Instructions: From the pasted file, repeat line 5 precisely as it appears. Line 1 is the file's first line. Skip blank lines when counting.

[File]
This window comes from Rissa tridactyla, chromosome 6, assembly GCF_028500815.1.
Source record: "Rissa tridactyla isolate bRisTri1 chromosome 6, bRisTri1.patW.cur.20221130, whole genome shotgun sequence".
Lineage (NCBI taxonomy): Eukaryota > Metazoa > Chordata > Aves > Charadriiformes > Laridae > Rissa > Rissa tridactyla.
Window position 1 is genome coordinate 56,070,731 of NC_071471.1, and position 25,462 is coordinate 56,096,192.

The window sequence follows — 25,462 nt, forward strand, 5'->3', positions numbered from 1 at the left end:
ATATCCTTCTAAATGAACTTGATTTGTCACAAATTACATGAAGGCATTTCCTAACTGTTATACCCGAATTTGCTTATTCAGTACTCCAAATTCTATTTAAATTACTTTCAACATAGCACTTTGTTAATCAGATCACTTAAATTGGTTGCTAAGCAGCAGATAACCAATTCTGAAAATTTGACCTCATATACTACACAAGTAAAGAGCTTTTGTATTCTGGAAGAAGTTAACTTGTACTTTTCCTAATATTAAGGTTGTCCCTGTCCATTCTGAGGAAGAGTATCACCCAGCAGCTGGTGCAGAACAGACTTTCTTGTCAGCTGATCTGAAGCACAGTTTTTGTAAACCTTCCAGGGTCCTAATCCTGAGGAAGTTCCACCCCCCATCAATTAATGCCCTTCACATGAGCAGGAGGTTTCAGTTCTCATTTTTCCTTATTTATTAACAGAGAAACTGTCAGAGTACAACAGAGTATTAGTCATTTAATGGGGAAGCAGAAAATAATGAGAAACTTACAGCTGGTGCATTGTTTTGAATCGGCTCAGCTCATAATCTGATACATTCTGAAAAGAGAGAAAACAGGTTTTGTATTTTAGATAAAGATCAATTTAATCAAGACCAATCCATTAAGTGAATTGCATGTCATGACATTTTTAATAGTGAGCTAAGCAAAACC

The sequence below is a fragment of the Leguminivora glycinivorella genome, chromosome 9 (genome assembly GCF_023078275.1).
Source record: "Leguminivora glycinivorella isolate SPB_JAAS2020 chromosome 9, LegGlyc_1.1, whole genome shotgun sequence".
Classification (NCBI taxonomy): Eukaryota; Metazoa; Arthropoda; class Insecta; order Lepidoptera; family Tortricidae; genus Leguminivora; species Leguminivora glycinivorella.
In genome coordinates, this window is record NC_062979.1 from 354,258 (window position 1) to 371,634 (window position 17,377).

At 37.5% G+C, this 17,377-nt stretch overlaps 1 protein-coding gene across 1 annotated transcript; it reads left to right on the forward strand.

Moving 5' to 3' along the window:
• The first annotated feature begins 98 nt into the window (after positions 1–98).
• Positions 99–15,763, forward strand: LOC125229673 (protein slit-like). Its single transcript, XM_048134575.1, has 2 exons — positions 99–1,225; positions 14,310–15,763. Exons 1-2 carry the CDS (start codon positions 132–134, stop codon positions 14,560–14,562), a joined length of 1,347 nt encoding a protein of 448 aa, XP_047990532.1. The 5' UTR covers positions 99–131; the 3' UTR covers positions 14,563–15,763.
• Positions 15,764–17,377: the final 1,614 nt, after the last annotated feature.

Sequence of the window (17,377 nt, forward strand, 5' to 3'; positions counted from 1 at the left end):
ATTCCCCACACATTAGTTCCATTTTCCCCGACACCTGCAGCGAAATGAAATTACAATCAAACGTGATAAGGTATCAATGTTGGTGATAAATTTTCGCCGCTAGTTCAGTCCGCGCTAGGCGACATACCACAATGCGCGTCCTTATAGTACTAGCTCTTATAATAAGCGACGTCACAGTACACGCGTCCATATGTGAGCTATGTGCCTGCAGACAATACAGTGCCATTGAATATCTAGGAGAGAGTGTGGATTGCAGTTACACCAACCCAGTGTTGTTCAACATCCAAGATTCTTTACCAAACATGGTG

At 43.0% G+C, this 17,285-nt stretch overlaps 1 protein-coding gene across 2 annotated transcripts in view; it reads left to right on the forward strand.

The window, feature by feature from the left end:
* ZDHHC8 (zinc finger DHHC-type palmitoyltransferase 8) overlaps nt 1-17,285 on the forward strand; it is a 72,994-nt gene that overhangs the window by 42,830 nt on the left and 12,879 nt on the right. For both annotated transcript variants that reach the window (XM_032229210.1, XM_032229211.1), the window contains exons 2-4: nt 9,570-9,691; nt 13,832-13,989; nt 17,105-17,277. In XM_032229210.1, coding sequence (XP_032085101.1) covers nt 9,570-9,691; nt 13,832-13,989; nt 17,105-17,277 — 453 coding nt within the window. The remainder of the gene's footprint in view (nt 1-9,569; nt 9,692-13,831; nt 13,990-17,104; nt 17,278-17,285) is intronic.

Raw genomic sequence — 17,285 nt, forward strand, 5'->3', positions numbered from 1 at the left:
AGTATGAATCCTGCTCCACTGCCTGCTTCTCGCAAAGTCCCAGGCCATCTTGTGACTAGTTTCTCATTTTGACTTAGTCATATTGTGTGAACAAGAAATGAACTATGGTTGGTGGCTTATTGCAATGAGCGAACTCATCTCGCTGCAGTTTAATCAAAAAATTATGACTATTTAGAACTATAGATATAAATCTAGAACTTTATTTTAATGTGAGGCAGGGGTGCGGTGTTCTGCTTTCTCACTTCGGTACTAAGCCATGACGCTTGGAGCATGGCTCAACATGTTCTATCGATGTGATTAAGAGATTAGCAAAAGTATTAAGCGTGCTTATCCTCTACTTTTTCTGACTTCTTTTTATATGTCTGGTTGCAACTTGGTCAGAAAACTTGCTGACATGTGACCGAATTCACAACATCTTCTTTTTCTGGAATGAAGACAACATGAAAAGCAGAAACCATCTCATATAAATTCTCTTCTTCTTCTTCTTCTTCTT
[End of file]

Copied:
The window sequence follows — 25,462 nt, forward strand, 5'->3', positions numbered from 1 at the left end: